Obama’s immigration reform stance welcomed by Caribbean American congresswoman

Ahead of his State of the Union address, Clarke had written to Obama for second time urging him stop deporting Caribbean and other immigrants.

NEW YORK, United States, Wednesday January 29, 2014, CMC – Caribbean American Congresswoman Yvette D. Clarke has commended United States President Barack Obama for addressing comprehensive immigration reform in his State of the Union Address Tuesday night. During his address, Obama urged the US Congress to enact immigration reform that will allow the more than 10 million immigrants without legal status, including Caribbean nationals, to apply for temporary legal status and, eventually, United States citizenship. “A policy of comprehensive immigration reform will also support our economy by preventing the exploitation of workers who lack legal status despite, in some instances, living in the United States for almost their entire lives,” said Clarke, the daughter of Jamaican immigrants, who represents the 9th Congressional District in Brooklyn, New York. “With legal status and an opportunity for citizenship, these workers will finally have the ability to benefit from the rights guaranteed to American laborers, and thus become full participants in our civil society,” she told the Caribbean Media Corporation (CMC). Ahead of his State of the Union address, Clarke had written to Obama for second time urging him stop deporting Caribbean and other immigrants. Clarke, along with Arizona Congressman Raúl M. Grijalva, appealed to the president to “respond to the crisis of deportation in the undocumented community. “As your administration nears an astounding two million deportations, we write again to reiterate our initial request and inquire into additional steps the White House can take to provide relief to the millions of ‘Americans in Waiting’ , who live and work among us,” they wrote. Clarke also told CMC that the continued deportation of Caribbean immigrants who lack legal status had resulted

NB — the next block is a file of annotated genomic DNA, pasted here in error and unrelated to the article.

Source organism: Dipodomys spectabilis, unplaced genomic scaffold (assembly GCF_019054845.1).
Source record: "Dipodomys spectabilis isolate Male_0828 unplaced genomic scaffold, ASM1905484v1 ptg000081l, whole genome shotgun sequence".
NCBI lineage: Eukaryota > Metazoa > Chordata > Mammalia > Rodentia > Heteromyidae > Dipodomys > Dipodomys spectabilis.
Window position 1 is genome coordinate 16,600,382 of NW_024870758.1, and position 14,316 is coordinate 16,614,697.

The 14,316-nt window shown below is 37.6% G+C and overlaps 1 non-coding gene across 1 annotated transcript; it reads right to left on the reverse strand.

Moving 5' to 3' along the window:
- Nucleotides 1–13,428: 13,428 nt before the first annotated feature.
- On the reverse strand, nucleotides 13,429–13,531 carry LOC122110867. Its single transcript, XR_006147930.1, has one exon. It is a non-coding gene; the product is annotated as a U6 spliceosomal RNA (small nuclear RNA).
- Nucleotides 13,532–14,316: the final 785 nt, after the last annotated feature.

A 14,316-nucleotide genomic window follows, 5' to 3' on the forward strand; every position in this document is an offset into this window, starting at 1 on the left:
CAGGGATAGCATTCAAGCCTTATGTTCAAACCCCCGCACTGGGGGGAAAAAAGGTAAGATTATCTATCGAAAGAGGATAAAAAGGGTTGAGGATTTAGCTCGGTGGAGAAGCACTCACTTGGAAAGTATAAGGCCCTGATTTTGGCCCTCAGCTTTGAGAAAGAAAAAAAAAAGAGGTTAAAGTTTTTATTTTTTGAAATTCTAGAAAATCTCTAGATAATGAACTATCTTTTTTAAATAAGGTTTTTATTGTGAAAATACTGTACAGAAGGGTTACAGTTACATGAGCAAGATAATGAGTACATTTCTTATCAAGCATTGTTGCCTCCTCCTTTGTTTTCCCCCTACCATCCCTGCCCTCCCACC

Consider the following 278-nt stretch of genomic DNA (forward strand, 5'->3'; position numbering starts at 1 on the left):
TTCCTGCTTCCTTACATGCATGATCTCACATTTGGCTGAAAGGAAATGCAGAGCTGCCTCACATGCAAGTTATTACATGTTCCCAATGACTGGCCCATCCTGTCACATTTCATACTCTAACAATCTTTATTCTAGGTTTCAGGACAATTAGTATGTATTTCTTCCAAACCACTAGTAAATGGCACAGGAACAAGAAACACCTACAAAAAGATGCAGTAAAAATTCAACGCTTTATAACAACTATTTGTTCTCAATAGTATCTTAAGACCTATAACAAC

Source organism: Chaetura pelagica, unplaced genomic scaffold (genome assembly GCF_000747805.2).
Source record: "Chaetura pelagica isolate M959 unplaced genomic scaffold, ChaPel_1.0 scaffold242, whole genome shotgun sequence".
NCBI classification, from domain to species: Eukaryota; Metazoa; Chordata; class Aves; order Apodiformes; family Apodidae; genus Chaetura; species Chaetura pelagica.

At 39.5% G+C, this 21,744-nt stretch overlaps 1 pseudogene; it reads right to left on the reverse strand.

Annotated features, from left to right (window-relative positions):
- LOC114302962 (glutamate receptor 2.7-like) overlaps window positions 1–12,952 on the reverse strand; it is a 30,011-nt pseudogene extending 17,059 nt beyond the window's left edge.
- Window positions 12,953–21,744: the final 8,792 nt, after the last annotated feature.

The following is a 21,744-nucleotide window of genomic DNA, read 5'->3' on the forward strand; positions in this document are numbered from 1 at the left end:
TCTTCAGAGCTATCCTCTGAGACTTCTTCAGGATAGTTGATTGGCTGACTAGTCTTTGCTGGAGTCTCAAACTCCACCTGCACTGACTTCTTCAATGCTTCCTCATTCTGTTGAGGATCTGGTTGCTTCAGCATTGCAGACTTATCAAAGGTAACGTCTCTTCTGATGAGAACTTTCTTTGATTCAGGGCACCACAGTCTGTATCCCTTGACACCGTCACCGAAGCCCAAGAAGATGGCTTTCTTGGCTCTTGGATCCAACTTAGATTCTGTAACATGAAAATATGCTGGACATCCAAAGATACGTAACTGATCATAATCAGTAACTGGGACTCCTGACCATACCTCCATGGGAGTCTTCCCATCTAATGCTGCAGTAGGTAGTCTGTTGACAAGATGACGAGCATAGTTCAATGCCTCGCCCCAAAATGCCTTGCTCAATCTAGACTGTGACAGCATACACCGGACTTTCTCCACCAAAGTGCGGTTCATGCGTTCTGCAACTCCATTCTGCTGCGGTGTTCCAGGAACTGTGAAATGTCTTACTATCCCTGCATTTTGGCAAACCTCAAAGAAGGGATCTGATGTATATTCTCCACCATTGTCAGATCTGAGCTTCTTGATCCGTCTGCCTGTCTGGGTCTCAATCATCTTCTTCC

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in many families being separated. “This policy must end,” she stressed, adding that, with the US Congress currently debating immigration reform, “the practice of continued deportation risks the very men and women who will have the ability to apply for permanent legal status and citizenship under a new system of immigration”. Grenadian American New York City Councilman Jumaane Williams also lauded Obama’s address, noting that he outlined a “bold, progressive agenda”. Williams, who represents the largely Caribbean 45th Council District in Brooklyn, said that the agenda “re-focuses the nation’s attention on the need to end income inequality and to ensure increased opportunities for every American, including those who struggle to find work, those who came to the United States in search of a better life, and those who have not reaped the benefits in an economy that continues to leave many behind. “Many of the ideas outlined in the speech, from extending unemployment benefits, increasing the minimum wage for those working for federal contractors, to ending wage discrimination against women, would benefit the constituents of the 45th Council District that I represent,” said Williams, chair of New York City Council Committee on Housing and Buildings. “And, as the son of Grenadian immigrants, and as someone who represents one of the most diverse districts in the city of New York, I am pleased that the administration will push for the right to a high quality education from preschool through college for all, regardless of where one is born,” he added

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